Judge Glock said...

The WSJ statement about driving being safer than ever is true especially if you consider the increase in VMT per person. As they say, there were 1.19 deaths per 100 million miles traveled in 2008, versus 1.46 per million miles traveled in 2005. This is a significant drop, but it only continues the almost constant improvements in driving safety over the past century. As this DOT document shows, the rate used to be as high as 8 deaths per 100 million miles in the 1950s, and 6 deaths per 100 million in the 1960s. The roads keep getting safer.


And I'm sorry, I didn't mean to write that all or most of this improvement was due simply to road construction. Obviously it comes from everything from safer cars, to safer roads, to safer, more risk-conscious, more sober drivers.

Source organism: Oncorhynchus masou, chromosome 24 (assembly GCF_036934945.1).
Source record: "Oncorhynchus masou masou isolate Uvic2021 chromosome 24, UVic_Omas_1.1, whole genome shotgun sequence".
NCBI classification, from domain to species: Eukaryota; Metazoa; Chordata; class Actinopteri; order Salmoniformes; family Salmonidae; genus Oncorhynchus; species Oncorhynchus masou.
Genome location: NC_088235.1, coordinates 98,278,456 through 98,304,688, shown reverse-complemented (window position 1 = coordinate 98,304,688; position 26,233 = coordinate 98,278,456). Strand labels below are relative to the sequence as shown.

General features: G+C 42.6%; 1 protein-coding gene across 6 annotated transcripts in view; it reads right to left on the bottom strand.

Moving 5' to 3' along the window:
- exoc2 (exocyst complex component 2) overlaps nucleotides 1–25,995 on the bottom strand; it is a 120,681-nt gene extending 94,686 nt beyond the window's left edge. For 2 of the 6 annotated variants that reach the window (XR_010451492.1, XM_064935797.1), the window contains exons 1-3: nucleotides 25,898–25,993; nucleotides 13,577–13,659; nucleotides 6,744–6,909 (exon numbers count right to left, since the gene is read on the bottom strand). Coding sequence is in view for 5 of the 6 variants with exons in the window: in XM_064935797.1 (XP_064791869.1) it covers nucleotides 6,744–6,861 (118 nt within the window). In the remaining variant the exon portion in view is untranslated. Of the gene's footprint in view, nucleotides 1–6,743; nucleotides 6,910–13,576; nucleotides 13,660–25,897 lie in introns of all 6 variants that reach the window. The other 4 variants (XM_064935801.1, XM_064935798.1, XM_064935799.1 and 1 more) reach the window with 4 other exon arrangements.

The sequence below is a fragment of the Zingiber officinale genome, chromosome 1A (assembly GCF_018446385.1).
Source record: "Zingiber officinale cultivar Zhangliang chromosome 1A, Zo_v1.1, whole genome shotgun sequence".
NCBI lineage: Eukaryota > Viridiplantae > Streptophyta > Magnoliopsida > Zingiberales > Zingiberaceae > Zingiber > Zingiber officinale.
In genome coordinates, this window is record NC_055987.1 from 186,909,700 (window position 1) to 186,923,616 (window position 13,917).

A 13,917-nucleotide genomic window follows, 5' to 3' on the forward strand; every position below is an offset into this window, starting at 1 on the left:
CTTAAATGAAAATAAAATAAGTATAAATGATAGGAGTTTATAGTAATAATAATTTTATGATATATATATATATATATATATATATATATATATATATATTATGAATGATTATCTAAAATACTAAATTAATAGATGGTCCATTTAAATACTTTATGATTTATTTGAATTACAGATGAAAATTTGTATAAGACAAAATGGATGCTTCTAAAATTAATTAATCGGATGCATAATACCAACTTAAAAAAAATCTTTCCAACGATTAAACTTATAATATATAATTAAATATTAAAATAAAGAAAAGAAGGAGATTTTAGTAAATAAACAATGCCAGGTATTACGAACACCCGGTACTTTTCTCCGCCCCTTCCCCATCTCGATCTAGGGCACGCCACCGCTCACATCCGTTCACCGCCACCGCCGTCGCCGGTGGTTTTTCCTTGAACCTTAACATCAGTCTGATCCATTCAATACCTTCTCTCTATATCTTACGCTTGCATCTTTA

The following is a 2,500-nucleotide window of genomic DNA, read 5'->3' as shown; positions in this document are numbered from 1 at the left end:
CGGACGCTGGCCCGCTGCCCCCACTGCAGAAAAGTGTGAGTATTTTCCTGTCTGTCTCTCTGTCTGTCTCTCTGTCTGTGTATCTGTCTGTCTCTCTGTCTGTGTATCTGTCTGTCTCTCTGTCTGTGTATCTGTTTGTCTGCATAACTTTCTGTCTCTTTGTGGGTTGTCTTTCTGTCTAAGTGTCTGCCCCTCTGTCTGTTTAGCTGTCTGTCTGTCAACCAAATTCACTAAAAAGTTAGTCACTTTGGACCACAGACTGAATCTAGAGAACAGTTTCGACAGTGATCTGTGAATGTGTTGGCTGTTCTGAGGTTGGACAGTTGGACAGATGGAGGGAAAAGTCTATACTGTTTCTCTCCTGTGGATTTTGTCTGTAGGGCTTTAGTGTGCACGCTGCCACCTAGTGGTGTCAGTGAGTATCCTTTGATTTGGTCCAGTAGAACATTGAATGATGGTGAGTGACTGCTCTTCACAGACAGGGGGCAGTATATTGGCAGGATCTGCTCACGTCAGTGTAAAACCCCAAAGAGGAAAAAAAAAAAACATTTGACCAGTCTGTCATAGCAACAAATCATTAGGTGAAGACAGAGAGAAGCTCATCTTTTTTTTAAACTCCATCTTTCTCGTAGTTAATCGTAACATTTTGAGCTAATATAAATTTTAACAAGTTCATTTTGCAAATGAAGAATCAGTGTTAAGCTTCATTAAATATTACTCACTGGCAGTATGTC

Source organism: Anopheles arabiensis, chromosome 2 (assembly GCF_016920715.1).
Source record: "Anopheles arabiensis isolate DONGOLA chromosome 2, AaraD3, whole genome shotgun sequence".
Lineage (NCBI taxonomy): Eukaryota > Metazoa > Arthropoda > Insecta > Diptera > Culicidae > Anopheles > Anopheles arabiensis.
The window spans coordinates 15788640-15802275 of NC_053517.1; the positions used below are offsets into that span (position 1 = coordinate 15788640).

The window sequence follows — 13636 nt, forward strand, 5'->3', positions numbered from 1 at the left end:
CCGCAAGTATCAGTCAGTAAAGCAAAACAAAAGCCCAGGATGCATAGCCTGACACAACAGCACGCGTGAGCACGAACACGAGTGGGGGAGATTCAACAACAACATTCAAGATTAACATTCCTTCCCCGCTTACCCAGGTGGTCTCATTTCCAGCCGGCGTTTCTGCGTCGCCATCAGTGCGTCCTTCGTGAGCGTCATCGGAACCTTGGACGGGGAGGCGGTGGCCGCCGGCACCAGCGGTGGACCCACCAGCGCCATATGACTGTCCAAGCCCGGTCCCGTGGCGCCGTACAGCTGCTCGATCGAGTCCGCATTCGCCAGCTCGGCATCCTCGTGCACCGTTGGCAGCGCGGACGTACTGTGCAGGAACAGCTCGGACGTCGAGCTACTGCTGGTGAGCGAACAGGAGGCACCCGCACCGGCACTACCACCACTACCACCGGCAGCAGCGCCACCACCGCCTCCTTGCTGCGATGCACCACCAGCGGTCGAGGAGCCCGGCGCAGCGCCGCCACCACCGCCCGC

But you would say that these safety improvements are swamped by the increase in VMT per capita, and that has certainly increased significantly over the years, from around 3,000 VMT per capita in the 1950s to around 10,000 today. But actually the safety improvements have swamped both the increase in VMT and the increase in population. Today there are fewer fatalities on the road than there were in 1995 when there were 25 million fewer licensed drivers driving 600 billion fewer miles. There were 40,000 deaths then as opposed to 37,000 now.


Back in 1980 with even fewer drivers and fewer miles there were over 50,000 deaths.


Again, much, much safer.

And pedestrian fatalities have declined significantly too, from about 5,500 in the mid-1990s to 4,500 today, and that is a nice, gradual decline unrelated to the recent recession. Unless you can claim that pedestrian trips have dropped by almost 20% in that time period, than fatalities per pedestrian trip have declined significantly as well, even faster than automobile fatalities.